A few weeks ago I received a very specific request for a cooking class: they wanted to make a torta della nonna, a typical cake you can find in bakeries and pastry shops, a crisp shell of short pastry with a thick filling of lemony scented custard, everything topped with a generous handful of pine nuts, or almond fillets sometimes.

I’ve had a slice of torta della nonna countless times, it is a comforting piece of cake you find yourself ordering at a bar when you know you have a good reason to treat yourself, or when you had a bad day and you want to cheer up your spirits. Torta della nonna is a classic in many birthday parties and old fashioned family gatherings. You would usually buy it at your favourite bakery, so it comes wrapped in rustling paper, and it is often followed by cheerful appreciation.

Torta della nonna

We usually buy torta della nonna, you don’t make it in my family. But I like a good challenge when it comes to food, so I said torta della nonna, and torta della nonna had to be. I tried several combination of short pastry and custard, had a few failures along the way, then I came to this recipe, which will be from now on my recipe for torta della nonna.

My guests appreciated it and I know they’ve been making it at home since then, a surprise for their nonna!

Torta della nonna

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Prep Time 2 hours 30 minutes
Cook Time 30 minutes
Total Time 3 hours
Course Dessert
Cuisine Tuscan
Servings 8


Ingredients for the short pastry

  • 300 g of tender wheat flour
  • 150 g of raw cane sugar
  • 5 g of baking powder
  • 1 pinch of salt
  • Zest of 1 organic lemon
  • 150 g of butter at room temperature
  • 1 egg

Ingredients for the Italian custard

  • 660 ml of whole milk
  • Zest of 1 organic lemon
  • 1 vanilla pod, split open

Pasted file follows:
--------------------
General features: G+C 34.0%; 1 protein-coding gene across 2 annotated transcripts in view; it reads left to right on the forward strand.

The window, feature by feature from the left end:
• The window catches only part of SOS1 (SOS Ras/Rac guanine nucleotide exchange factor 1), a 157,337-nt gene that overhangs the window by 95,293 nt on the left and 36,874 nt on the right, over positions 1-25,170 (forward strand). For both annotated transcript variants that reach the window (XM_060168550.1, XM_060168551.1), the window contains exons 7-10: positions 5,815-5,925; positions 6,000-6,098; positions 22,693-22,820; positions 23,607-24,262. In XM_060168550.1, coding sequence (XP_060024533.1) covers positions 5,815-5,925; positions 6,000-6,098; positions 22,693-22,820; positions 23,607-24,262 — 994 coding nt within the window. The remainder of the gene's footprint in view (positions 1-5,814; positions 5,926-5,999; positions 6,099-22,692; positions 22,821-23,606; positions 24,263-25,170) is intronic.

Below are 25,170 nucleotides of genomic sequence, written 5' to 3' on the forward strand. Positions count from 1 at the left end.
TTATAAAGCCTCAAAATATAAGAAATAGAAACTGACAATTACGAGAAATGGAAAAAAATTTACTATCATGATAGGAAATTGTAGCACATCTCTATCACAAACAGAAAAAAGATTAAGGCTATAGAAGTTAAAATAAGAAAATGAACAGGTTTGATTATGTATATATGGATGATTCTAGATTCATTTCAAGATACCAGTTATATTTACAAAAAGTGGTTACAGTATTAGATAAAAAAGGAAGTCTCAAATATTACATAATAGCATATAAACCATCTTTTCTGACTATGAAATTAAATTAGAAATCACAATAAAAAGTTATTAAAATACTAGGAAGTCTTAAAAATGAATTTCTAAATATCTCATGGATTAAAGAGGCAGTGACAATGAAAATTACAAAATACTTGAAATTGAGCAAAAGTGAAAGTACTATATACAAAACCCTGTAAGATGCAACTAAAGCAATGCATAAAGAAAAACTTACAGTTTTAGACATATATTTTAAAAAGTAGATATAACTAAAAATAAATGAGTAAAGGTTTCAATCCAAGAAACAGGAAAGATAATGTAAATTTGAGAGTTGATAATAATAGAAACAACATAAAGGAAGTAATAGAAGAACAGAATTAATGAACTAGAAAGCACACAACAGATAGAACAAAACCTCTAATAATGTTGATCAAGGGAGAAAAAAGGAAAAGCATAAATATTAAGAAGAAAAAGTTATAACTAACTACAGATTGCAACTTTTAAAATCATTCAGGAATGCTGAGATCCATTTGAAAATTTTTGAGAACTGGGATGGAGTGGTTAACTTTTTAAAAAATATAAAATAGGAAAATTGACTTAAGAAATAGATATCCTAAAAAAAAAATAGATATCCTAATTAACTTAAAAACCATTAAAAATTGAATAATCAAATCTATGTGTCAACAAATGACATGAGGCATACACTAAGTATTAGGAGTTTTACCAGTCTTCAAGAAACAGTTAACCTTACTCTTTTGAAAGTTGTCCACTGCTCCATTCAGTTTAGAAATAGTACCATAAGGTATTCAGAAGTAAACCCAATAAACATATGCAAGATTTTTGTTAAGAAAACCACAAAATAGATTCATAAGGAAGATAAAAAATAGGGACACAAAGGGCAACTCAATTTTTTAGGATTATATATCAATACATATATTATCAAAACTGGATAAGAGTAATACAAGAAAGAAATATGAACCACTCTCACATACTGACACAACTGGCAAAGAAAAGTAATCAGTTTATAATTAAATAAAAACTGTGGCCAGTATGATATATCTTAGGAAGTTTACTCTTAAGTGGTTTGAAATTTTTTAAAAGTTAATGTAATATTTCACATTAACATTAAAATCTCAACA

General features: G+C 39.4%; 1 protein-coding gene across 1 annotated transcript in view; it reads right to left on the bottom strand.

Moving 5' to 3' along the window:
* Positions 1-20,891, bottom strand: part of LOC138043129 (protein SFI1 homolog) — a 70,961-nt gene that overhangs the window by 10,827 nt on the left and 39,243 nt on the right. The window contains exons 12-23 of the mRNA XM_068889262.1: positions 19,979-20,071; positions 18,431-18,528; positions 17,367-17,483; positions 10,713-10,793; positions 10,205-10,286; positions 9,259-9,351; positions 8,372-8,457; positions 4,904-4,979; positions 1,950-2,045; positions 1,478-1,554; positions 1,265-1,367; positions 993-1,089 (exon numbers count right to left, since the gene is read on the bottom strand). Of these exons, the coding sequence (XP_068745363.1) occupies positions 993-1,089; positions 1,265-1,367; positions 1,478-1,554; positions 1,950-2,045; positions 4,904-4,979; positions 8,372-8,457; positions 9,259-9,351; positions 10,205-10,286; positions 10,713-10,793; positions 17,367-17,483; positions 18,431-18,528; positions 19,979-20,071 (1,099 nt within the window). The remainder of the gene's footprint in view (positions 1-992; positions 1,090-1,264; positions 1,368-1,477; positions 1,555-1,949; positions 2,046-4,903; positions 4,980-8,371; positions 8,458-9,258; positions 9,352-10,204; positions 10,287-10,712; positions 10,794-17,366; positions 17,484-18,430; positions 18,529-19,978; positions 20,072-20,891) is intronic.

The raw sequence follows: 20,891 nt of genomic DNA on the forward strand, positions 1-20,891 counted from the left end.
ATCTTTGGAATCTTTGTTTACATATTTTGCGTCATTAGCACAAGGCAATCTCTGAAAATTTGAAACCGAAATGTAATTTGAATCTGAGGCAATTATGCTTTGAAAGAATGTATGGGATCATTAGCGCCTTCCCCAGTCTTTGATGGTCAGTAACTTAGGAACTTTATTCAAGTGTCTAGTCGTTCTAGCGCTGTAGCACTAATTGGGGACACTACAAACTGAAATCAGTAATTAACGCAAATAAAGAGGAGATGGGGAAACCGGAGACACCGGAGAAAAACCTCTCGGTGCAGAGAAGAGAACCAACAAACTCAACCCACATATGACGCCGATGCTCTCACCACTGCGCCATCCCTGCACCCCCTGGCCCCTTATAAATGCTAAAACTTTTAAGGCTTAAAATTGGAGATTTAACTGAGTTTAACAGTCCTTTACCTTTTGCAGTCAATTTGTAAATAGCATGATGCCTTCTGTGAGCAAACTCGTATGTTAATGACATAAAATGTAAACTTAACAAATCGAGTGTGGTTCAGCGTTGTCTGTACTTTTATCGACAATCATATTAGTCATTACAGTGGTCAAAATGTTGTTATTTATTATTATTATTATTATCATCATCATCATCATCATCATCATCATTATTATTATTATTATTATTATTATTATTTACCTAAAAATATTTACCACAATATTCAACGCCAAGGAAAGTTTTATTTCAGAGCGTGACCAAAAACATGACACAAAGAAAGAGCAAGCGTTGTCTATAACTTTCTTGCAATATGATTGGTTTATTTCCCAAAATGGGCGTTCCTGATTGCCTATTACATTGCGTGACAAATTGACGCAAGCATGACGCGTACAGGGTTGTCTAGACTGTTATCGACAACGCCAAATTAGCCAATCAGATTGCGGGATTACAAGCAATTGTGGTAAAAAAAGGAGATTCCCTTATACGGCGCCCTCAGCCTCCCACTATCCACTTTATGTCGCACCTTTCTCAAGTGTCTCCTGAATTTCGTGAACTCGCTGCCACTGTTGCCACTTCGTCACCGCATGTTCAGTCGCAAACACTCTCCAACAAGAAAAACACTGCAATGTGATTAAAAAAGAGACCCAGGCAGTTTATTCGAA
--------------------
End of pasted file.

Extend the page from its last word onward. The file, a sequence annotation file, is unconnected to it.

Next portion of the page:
• 2 egg yolks
  • 2 whole eggs
  • 66 g of flour
  • 150 g of cane sugar
  • 1 pinch of salt

Ingredients to finish the cake

  • 60 g of pine nuts
  • 1 egg
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  • Make the short pastry first.
  • Mix the flour with the raw cane sugar and the baking powder, finally add the grated zest of a lemon and a pinch of salt. Add the diced butter and rub all the ingredients with your fingertips to make soft crumbles, just as grated Parmigiano.
  • Beat the egg in a bowl, then add it to the crumbles and keep rubbing the ingredients with your fingertips until you have a nice and smooth ball of dough. If you have rubbed thoroughly the butter and the flour it will take only a few minutes and you won't overheat the pastry, which will eventually be crumbly and light. Flatten the dough ball with your hands, wrap it in clingfilm and let it rest in the fridge.
  • Now let’s make the Italian custard which is not as thin as the English one, so aim for a thick and velvety consistency.
  • Heat the milk in a saucepan with the zest of a lemon and a vanilla pod, split open.
  • In the meantime whisk the eggs with the yolks, then scoop in the flour and the sugar with a pinch of salt. Stir thoroughly to remove any lump.
  • When the milk is simmering pour a few tablespoons of into the egg custard to heat the eggs and avoid scrambled eggs and stir, then pour the rest of the milk and bring back to low heat.
  • Stir continuously until the custard is thick.
  • Let the Italian custard cool down and prepare the short pastry case. Butter and flour a 26 cm round loose bottom mould.
  • Divide the short pastry in two parts, one slightly bigger than the other.
  • Roll out the large one with the help of some flour and a rolling pin to line the mould. Prick the bottom of the cake with a fork, then blind bake the cake for about 12 minutes at 180°C.
  • Fill the case with the Italian custard, then roll out the left pastry dough and cover the cake. Remove the excess dough and seal the edges.
  • Brush the cake with a beaten egg and sprinkle with pine nuts.
  • Heat the oven to 180°C and bake the cake for about 30 minutes, until golden.
  • Let the cake cool down completely before dusting with icing sugar and slicing it.
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Torta della nonna

Link love